TLC was used to investigate the chemical profile of HEP, EEP, and AEP compared with that of the crude ethanol extract. Most of the spots on the TLC plates from the propolis extracts in the current study were detected in visible light, UV254 nm, UV366 nm, and visible light after staining with the anisaldehyde-sulfuric acid reagent. There were 21 spots using the n-hexane, ethyl acetate, and formic acid solvent systems (7 for crude ethanol extract, 6 for HEP, 6 for EEP, and 2 for AEP) (Figure 2(a)). The ethyl acetate : methanol : formic acid solvent system revealed 7 spots (1 for crude ethanol, 1 for HEP, 1 for EEP, and 4 for AEP) (Figure 2(b)). Therefore, the combination of nonpolar solvents was appropriate to separate HEP and EEP, whereas the combination of polar solvents was effective in separating AEP. The TLC chromatogram revealed the presence of 7 compounds with Rf values of 0.36–0.8 in crude ethanol extract. HEP contained 6 compounds with Rf values of 0.42–0.8, whereas 6 compounds with Rf values of 0.36–0.8 were found in EEP. AEP contained 4 compounds with Rf values of 0.17–0.79 (Table 2).

3.2. Chemical Analysis of the Propolis Extracts by GC-MS

The HEP, EEP, and AEP extracts were analyzed using GC-MS to determine their chemical composition. The 7 compounds that are commonly found in propolis, (1) m-coumaric acid, (2) ferulic acid, (3) caffeic acid, (4) galangin, (5) naringenin, (6) apigenin, and (7) quercetin, were used as standard compounds in our study. The chemical profiling of the standard compounds and the 3 propolis extracts is presented as chromatograms in Figure 3. The 7 standard compound peaks were distributed over various retention times (Rt): m-coumaric acid (Rt = 28.9), ferulic acid (Rt = 33.19), caffeic acid (Rt = 34.09), galangin (Rt = 43.79), naringenin (Rt = 45.54), apigenin (Rt = 48.94), and quercetin (Rt = 49.78) (Figure 3(a)). The data indicated that HEP, EEP, and AEP had different chemical compositions (Figure 3(b)3(d)).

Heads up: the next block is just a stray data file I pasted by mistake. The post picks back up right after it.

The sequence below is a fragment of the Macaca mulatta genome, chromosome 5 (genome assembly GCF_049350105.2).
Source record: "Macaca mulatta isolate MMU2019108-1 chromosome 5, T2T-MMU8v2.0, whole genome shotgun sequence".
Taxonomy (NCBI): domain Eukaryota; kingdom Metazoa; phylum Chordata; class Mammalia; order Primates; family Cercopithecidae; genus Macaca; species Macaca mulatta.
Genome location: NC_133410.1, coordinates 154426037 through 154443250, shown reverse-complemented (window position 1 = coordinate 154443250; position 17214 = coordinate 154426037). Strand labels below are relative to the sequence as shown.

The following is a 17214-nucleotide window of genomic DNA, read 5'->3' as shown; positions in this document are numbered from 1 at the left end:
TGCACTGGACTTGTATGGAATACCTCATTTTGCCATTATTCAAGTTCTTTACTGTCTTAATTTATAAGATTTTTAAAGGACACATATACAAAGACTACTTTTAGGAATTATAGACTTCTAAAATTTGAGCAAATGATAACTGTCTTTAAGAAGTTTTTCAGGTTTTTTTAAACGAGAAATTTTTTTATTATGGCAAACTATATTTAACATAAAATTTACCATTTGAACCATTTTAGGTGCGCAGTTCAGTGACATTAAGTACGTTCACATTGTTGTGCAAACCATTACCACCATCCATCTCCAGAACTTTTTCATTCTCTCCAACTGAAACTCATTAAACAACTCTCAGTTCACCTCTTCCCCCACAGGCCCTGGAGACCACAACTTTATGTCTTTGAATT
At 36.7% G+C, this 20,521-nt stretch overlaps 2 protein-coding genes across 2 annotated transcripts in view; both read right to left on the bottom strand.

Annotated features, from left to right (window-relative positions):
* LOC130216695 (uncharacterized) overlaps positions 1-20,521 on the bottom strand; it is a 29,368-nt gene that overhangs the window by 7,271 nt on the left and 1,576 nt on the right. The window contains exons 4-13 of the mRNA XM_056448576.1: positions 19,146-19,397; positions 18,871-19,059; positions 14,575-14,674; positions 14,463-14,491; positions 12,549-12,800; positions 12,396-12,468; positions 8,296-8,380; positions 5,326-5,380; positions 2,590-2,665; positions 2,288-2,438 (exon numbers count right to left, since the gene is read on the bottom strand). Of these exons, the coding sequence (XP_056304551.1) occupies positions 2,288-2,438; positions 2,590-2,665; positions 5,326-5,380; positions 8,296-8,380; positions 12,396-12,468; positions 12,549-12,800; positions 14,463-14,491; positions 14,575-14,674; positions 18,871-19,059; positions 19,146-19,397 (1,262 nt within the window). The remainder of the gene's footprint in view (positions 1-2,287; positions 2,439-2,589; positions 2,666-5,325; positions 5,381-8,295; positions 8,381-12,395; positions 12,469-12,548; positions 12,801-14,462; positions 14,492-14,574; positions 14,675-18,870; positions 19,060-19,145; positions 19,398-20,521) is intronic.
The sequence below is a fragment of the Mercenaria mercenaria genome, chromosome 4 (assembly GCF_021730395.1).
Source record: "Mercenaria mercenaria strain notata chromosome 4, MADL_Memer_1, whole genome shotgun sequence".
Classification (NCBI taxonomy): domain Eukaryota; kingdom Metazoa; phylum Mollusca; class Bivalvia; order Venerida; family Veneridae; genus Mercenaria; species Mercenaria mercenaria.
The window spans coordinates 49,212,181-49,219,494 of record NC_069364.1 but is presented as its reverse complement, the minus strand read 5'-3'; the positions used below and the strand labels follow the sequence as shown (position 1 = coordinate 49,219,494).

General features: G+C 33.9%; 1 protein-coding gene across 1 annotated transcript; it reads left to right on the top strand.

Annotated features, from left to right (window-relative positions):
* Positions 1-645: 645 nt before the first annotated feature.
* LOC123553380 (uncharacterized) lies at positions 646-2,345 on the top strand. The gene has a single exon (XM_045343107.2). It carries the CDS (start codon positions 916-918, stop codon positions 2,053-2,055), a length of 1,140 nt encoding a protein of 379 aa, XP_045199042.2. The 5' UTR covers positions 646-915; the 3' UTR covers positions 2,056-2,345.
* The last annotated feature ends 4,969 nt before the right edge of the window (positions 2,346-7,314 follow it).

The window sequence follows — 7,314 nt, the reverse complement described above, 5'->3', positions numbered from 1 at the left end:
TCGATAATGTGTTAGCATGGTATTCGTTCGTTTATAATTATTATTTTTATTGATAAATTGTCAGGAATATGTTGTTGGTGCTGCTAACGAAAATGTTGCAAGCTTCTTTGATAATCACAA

The chemical component in each propolis extract was identified based on the Wiley Registry® 10th Edition/NIST 2014 Mass Spectral Library. The compounds in each extract were reported when their mass spectral match score was higher than 70. Forty-four compounds met the criteria and were characterized as triterpenoids, tetraterpenoids, phenolics, flavonoids, alkaloids, sugars, and other compounds in HEP, EEP, and AEP (Table 3). The result revealed a high amount of triterpenoids (82.97%) in HEP. Phenolic compounds (65.15%) were identified as the most common components in EEP. However, triterpenoid and phenolic groups were not detected in AEP. Apigenin was identified as a flavonoid group in a very low amount (3.48%) in EEP, but not in HEP or AEP. Moreover, a high amount of sugar (84.55%) was identified as a major component in AEP but was not detected in HEP or EEP.